Lottery pools at work are as common as apple pie. Usually the pool trusts one co-worker to buy the lottery tickets, and if they win the jackpot they are expected to split the winnings equally among themselves.
That was the plan when co-workers at a Maryland McDonald's pooled their money in hopes of winning the historic $640 million Mega Millions jackpot last week.
But one of the holders of Friday's three Mega Millions jackpot tickets is refusing to honor the agreement she made with her McDonald's co-workers. Now a judge might have to decide if Mirlande Wilson, 37, is telling the truth when she said she purchased the winning ticket separately from her McDonald's co-workers plan.
"We had a group plan, but I went and played by myself. [The winning ticket] wasn’t on the group plan," Wilson told The New York Post.
"I was in the group, but this was separate. The winning ticket was a separate ticket," the single mother of seven said as she and her fiancé left her home.
The Haitian immigrant who has seven children claimed she had hidden the winning ticket and would present it to lottery officials today.
But later she backtracked on her claims of knowing exactly which ticket she purchased.
"I don’t know if I won. Some of the numbers were familiar. I recognized some of them," she said. "I don’t know why" people are saying differently. "I’m going to go to the lottery office today. I bought some tickets separately."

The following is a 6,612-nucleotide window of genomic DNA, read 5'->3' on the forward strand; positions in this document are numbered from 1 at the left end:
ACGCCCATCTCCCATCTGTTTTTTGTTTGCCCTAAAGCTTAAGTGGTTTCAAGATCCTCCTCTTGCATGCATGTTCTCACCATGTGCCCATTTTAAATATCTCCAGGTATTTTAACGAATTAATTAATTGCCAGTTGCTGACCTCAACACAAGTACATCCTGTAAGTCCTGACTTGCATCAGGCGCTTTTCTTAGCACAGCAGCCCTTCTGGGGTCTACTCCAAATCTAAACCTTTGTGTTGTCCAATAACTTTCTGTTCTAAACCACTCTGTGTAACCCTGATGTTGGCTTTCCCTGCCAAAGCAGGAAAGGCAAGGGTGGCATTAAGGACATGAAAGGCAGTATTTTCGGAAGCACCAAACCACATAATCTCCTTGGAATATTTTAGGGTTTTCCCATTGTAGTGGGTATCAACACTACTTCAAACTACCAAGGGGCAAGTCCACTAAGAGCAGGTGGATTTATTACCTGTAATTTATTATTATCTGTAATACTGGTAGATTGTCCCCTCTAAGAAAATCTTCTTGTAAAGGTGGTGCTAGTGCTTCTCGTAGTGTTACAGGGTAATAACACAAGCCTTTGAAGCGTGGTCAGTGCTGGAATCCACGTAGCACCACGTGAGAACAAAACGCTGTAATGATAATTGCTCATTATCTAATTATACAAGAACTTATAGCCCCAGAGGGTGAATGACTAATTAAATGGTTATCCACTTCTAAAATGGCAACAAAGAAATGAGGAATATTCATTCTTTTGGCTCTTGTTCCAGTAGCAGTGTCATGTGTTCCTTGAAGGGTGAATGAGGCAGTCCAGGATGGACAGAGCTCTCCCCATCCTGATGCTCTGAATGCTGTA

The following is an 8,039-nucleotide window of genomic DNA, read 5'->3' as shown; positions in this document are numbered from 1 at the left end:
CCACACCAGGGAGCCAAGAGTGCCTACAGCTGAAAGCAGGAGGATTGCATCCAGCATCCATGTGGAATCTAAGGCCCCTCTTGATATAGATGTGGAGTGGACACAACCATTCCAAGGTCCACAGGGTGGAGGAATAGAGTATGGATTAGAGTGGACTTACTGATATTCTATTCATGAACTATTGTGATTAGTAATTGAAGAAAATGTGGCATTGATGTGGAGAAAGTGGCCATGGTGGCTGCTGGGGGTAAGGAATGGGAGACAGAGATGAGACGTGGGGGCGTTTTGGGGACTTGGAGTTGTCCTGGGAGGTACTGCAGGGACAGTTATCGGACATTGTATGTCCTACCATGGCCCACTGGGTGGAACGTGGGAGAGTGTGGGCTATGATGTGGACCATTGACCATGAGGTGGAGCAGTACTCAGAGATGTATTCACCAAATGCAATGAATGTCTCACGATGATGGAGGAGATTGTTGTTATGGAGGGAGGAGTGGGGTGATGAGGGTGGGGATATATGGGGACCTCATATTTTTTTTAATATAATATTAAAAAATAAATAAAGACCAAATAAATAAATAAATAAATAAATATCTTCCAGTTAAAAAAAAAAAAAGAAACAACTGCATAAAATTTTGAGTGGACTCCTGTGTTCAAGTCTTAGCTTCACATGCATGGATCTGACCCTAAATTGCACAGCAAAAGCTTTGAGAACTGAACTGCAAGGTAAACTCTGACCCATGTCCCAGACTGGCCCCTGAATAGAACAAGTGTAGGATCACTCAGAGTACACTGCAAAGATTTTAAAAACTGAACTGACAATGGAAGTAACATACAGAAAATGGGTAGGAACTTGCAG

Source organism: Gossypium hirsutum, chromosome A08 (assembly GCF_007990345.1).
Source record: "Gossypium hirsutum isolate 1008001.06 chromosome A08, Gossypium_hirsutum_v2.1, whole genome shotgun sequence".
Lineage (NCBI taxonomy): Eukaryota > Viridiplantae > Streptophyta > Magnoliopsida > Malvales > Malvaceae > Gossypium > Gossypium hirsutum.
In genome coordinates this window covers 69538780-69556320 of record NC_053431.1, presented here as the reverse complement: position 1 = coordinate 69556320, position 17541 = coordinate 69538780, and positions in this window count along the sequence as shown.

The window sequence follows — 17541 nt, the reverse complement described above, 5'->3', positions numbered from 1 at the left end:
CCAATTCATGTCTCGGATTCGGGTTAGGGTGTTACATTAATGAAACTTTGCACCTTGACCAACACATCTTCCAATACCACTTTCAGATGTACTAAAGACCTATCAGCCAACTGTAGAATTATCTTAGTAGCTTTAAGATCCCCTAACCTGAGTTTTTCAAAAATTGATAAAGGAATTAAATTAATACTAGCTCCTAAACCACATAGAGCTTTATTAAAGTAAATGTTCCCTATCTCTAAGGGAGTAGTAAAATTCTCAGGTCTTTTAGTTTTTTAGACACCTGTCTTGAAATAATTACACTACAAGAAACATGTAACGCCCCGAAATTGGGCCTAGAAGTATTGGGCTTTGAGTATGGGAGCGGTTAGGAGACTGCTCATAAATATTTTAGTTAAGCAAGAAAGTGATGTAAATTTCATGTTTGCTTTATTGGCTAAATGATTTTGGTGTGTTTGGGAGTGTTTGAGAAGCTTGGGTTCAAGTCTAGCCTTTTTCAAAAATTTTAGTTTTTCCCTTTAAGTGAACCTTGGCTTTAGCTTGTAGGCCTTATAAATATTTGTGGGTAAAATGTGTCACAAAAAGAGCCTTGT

Wilson’s co-workers — who make little more than $7.50 an hour — are furious at her claims she bought the winning ticket with her own money.
The group’s tickets — along with a list of those who contributed to the pool — were left in an office safe at the fast food outlet, said "Allen", the boyfriend of McDonald's manager, Layla.
Allen claims that the night before the drawing, the owner of the McDonald's franchise store gave Wilson $5 to buy more tickets to add to the pool. Wilson purchased the tickets but took those tickets home with her.
When she learned she had the winning ticket, Wilson called her co-workers to tell them that she -- not they -- had won.
Allen was at the store with Layla when Wilson's call came in. He said he couldn't believe it.
Allen told the Post he and Layla then went to Wilson's home to confront her about the winning ticket. Though she first refused to come out, they banged on her door for 20 minutes until she finally opened it.
"These people are going to kill you. It’s not worth your life!" Allen said he told her.
"All right! All right! I’ll share, but I can’t find the ticket right now," she said, according to Allen.
Since there is no way to prove her claims, the store checked the CCTV video. A store clerk says she believes the person who purchased the ticket (at the time the winning ticket was sold) was a man.
The McDonald's co-workers could take Wilson to court.
A similar court case in the past -- involving a construction worker who pooled his money with his co-workers -- claimed the winning jackpot for himself. The case was decided in favor of his co-workers.